FDL Book Salon: A Country That Works, Week 2
(Today we're joined by SEIU President Andy Stern, author of A Country That Works, in the comments. Please stop by and welcome him — JH)
Good afternoon. This is Jordan Barab. I'll be hosting today's FDL Book Salon. It's a pleasure to spend this Sunday with Firedoglake readers and particularly with the author of A Country That Works, Andy Stern, discussing one of the most interesting and challenging books I've read in a long time. Of course, for me, that's not saying much. As the main blogger at Confined Space , I rarely have time to read real books. So when Jane asked me to host this Book Salon, I was happy to be forced to read an entire book, particularly this one.
Most Americans had probably never heard of Andy Stern, President of the Service Employees International Union, until he threatened to break up the AFL-CIO, the federation of American unions that everyone has heard of. And, as Andy admits in his book, A Country That Works: Getting America Back on Track , the press loves stories full of conflict, strong and heroic personalities fighting the good fight, drama, betrayal, tragedy, promise, hope. Even the blogosphere, generally favorable to labor (while ignoring all but the biggest labor issues), began to pay attention. Josh Marshall's TPM Cafe even launched a "House of Labor" section.
The media portrayed the split as a battle between the young dynamic Andy Stern, impatient with labor's fading numbers and influence, and the old fogies led by John Sweeney, who were happy to be lords over all they could see, but weren't paying sufficient attention to the fact that their domains (and influence) were rapidly shrinking into irrelevance. It was portrayed as a fight between those who thought priority should be given to organizing over those who thought priority should be given to politics. Of course, in reality, it wasn't anything that simple.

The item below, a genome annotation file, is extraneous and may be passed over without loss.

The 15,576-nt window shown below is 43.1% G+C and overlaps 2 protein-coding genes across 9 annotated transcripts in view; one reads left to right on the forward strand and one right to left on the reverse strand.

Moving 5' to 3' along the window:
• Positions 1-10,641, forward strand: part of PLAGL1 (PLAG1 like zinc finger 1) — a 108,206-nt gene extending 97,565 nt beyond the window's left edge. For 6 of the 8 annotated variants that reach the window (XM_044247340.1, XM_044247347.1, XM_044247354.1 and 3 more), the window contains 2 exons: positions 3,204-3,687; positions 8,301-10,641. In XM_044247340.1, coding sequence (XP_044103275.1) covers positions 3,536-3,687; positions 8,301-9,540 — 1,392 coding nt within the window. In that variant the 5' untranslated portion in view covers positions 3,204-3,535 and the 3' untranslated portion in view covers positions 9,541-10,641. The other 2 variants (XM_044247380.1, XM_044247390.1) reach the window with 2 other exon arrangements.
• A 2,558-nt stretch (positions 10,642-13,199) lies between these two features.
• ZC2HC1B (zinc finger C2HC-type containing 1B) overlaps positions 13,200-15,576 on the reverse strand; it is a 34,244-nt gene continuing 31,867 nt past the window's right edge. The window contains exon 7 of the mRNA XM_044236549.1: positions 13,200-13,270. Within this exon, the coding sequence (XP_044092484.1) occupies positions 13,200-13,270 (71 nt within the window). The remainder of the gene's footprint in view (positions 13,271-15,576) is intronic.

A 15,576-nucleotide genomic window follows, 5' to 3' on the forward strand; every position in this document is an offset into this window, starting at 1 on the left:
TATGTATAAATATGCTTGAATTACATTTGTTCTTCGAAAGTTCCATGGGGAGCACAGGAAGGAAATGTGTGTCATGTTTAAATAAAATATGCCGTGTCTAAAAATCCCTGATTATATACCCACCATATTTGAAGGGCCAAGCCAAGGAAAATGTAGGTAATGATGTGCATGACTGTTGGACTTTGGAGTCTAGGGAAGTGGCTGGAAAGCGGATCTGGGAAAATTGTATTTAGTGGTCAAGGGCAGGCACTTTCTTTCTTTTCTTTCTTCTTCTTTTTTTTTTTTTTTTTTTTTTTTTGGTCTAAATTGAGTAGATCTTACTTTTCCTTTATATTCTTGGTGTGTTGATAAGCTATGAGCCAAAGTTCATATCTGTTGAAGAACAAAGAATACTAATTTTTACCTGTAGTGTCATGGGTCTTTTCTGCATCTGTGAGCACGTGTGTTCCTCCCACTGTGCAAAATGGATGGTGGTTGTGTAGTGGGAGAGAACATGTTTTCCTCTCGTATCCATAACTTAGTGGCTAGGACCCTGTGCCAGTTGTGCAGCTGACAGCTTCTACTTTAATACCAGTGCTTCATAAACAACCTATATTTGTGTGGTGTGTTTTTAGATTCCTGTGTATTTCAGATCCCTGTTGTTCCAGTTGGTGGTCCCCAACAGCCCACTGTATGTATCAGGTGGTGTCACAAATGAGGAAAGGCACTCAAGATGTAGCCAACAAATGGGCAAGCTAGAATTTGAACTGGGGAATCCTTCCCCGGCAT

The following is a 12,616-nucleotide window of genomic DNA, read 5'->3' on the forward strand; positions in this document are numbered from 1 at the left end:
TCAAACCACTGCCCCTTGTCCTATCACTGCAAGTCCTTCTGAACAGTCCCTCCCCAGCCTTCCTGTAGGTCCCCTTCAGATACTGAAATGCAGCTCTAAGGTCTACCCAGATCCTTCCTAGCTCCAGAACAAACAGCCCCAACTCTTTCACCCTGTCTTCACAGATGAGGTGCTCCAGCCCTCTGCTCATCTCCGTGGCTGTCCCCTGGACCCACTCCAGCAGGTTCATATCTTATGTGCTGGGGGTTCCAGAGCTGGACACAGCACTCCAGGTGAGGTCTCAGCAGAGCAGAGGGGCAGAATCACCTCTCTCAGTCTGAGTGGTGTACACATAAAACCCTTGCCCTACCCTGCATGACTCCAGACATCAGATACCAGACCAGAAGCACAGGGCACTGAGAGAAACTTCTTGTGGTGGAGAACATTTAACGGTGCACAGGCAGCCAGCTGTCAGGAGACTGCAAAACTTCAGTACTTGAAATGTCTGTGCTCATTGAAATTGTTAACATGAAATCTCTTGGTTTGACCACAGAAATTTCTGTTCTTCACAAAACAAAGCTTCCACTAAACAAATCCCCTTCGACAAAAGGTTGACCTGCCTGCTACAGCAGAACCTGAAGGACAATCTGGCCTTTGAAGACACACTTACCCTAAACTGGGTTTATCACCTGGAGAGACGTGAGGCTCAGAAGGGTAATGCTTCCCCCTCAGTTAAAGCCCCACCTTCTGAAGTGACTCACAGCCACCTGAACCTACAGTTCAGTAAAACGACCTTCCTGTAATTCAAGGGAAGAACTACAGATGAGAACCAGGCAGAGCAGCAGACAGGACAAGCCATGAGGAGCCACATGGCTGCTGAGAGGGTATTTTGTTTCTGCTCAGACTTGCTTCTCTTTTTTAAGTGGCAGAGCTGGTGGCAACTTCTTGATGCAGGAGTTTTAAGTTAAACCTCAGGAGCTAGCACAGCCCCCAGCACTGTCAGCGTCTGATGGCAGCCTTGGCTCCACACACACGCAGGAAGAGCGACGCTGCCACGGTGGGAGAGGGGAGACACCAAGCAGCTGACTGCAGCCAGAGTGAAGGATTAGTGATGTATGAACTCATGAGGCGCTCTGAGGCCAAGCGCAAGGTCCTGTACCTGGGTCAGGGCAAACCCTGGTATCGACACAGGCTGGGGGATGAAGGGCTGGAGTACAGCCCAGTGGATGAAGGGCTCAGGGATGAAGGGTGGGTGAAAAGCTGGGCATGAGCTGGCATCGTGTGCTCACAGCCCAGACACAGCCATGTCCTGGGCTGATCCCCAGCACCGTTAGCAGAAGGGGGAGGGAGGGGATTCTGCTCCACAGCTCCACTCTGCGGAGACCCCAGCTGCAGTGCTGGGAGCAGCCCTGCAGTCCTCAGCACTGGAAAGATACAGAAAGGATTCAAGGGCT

Despite all of the media attention throughout the summer of '95, once Stern led the Service Employees International Union out of the AFL-CIO, along with the Teamsters, United Food and Commercial Workers, UNITE-HERE, the Farmworkers, and the Laborers to form Change To Win (along with the Carpenters who had left the federation previously), interest generally died. Even the TPM Cafe's House of Labor faded away.
Personally, although Andy's organizing programs were quite exciting, I wasn't completely sure what I thought of his crusade to save the labor movement by dividing it. I had first med Andy Stern in the late 1970's when I was organizing a labor-sponsored anti-nuclear demonstration in Harrisburg, PA following the Three Mile Island near-disaster. Even then, as President of the Pennsylvania Social Service Employees Union, an SEIU affiliate in Harrisburg, he was pushing the labor envelope by providing major support for our efforts, including an occasional couch to sleep on. Opposing nuclear power was a rather brave stand for a labor leader. The building trades unions were fiercely pro-nuclear and not afraid to demonstrate that to unions like PSSU who strayed from the line. I followed Andy's move to head SEIU's organizing department in Washington DC under then-SEIU President John Sweeney, and then is rise to the top of the union when Sweeney took over the AFL-CIO in 1995.